MEDSCI 201 : Human Structure and Function

Medical and Health Sciences

2023 Semester One (1233) (15 POINTS)

Course Prescription

Presents the structure of biological systems with special reference to human biology, from the levels of histology through to gross anatomy. Specific examples of the correlation between structure and function will be considered. An introduction to current techniques for the visualisation of biological structure will be presented.

Course Requirements

Prerequisite: BIOSCI 107, MEDSCI 142

Course Contacts

Please contact Angela Tsai in the first instance for any general queries relating to the course.
Miss Angela Tsai
Professional Teaching Fellow, Course Coordinator 
DDI: +64 9 923 1552 

Dr. Simon O’Carroll
Senior Lecturer (Neuroanatomy), Course Director 
DDI: +64 9 923 9664

Capabilities Developed in this Course

Capability 1: Disciplinary Knowledge and Practice
Capability 2: Critical Thinking
Capability 3: Solution Seeking
Capability 4: Communication and Engagement
Capability 5: Independence and Integrity
Capability 6: Social and Environmental Responsibilities
Graduate Profile: Bachelor of Science

Learning Outcomes

By the end of this course, students will be able to:
  1. Demonstrate a holistic understanding of the complex interdependence of separate organ systems that together ensure reliable functioning of the human body. (Capability 1, 2, 3, 4 and 5)
  2. Explain how any imbalance can affect health and lead to disease. (Capability 1, 2, 3, 4 and 5)
  3. Describe in-depth the importance of a particular organ system. (Capability 1, 2, 3, 4 and 5)
  4. Integrate their practical skills to enhance their learning/understanding of particular organ systems. (Capability 1, 2, 3, 4 and 5)
  5. Use and develop their intellectual and cognitive skills to complete any associated 'on-task' activities. (Capability 1, 2, 3, 4 and 5)
  6. Communicate their knowledge and understanding with fellow students, the academic faculty, and the wider community, in writing and verbally. (Capability 1, 2, 3, 4, 5 and 6)
  7. Plan and evaluate their own progress toward achieving their academic, personal and professional goals. (Capability 1, 2, 3, 4 and 5)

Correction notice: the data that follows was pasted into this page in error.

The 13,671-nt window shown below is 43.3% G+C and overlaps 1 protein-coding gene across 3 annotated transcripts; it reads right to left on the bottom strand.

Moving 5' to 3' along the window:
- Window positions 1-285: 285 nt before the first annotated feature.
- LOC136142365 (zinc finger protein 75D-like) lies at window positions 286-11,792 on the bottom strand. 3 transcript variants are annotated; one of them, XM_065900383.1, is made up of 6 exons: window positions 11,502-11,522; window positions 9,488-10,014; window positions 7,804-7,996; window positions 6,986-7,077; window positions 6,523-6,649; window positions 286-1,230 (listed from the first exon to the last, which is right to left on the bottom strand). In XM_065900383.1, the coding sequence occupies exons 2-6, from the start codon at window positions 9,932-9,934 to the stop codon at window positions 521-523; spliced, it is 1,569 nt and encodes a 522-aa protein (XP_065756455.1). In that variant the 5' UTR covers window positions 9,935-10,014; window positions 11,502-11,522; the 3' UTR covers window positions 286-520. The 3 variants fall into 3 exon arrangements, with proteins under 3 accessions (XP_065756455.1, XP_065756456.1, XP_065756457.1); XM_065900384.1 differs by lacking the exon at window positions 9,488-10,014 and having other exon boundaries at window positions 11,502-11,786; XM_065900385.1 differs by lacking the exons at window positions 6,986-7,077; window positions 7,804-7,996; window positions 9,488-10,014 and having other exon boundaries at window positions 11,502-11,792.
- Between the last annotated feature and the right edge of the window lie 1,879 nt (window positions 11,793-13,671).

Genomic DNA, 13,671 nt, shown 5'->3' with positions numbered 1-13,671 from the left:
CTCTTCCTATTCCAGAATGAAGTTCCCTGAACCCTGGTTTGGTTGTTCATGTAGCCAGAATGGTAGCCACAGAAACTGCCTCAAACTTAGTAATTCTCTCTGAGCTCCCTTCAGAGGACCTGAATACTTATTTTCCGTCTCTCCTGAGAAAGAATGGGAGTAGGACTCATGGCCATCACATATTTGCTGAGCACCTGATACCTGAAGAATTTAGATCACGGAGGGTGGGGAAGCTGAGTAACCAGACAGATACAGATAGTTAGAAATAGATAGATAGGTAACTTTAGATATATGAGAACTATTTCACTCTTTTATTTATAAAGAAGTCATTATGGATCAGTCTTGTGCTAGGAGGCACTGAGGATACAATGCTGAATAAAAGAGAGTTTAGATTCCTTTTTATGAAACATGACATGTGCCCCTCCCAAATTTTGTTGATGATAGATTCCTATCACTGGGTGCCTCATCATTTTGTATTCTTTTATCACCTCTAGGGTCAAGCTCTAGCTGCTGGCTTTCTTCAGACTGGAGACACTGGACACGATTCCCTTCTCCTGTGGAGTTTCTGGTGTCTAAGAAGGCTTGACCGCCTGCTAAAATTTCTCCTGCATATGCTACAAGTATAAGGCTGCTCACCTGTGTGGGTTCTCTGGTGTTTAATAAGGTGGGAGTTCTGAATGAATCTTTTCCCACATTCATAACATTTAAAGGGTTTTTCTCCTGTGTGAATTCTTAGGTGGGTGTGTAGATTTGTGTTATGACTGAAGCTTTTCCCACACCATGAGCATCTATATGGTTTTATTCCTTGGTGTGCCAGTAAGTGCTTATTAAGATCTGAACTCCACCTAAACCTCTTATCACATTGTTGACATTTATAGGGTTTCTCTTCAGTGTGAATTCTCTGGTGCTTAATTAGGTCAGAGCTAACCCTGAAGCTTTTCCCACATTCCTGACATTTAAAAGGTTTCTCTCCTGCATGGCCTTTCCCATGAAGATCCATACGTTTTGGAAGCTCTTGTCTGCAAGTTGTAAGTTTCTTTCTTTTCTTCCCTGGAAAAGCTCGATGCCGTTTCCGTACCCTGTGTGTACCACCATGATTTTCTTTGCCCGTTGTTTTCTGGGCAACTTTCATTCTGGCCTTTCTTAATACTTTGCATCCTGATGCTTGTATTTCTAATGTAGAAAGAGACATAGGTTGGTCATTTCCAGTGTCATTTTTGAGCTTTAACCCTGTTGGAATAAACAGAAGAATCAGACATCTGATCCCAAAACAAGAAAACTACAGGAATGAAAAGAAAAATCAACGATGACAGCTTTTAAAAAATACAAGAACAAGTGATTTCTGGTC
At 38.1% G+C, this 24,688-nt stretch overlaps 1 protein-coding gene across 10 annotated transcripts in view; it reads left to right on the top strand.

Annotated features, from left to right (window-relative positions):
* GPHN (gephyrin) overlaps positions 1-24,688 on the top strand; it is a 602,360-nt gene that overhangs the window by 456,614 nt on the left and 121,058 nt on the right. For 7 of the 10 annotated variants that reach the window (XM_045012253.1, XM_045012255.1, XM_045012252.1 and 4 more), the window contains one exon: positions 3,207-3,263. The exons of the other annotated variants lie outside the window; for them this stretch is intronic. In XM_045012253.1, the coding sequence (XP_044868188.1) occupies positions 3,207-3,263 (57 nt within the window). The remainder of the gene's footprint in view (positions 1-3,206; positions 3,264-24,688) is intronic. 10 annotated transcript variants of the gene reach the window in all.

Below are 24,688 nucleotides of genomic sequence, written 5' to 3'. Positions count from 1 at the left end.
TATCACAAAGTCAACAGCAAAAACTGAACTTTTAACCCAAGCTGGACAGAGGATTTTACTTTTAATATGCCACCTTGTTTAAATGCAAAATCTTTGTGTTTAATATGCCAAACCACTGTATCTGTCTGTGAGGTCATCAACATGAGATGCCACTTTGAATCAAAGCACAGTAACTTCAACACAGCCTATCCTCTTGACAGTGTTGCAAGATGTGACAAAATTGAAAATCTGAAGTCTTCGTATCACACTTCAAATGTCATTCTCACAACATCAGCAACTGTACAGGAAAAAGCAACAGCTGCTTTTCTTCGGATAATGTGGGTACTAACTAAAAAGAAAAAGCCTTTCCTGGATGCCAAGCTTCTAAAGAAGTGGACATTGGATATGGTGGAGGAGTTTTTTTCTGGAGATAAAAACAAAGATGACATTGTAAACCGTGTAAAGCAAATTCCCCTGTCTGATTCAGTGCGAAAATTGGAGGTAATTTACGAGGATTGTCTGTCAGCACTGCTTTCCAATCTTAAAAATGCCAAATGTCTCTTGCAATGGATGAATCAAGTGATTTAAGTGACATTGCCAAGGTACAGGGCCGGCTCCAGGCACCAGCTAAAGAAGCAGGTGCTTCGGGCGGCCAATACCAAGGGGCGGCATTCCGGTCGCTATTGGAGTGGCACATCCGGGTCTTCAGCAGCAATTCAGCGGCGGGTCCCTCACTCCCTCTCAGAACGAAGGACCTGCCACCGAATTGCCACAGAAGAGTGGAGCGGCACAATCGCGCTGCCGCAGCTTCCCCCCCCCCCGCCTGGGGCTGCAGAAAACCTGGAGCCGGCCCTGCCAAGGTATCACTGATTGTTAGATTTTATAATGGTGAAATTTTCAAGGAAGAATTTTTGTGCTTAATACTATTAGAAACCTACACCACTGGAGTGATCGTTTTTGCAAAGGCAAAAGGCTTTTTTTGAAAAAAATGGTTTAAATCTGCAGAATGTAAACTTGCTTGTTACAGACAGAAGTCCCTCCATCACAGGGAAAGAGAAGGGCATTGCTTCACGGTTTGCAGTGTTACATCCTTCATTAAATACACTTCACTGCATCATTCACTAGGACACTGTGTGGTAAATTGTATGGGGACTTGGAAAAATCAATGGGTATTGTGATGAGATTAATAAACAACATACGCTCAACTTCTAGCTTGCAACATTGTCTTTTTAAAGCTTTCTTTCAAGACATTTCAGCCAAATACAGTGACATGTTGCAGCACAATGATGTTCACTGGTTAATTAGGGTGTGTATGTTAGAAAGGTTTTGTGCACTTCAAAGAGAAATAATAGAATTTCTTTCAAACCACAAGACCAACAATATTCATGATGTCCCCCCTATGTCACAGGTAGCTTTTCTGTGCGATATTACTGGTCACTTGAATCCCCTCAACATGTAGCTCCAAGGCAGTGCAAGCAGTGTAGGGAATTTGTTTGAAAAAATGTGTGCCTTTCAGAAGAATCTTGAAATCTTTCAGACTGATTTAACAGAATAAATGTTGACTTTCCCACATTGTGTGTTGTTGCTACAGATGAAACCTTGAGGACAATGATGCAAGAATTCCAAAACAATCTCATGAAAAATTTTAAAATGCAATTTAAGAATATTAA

Assessment Type Percentage Classification
Laboratories 30% Group & Individual Coursework
Test 40% Individual Test
Final Exam 30% Individual Examination
Class discussions (formative) Group & Individual Coursework
Assessment Type Learning Outcome Addressed
1 2 3 4 5 6 7
Final Exam
Class discussions (formative)
The requirement to pass the laboratory component separately
It is a requirement to pass the laboratory component (i.e. 15/30), in addition to achieving an overall pass mark for the course (i.e. 50%), in order to pass the course as a whole.

Late submission of work/penalties
To apply for an extension, students need to contact the Course Coordinator and supply appropriate documentation (e.g. doctor’s certificate/collaborating note from a counsellor) before the due date. Please note that your application is a request only, and it should not be assumed that an extension will be granted.
Retrospective approval for an extension will be given only in exceptional circumstances.
Except where the Course Coordinator has authorised an extension of time for the submission of student work, work handed in after the deadline will incur a late penalty of 10% (of the total available marks) for each 24-hour period (or part thereof) that the assessment is overdue. This applies to all written work, including but not limited to lab reports, essays, seminar papers/presentations, assignments, posters, etc. Submission of written work is only complete when an electronic copy has been submitted through the appropriate platform (e.g. Turnitin or Canvas). Please retain your submission confirmation e-receipt/take a timestamped screenshot as evidence of timely submission.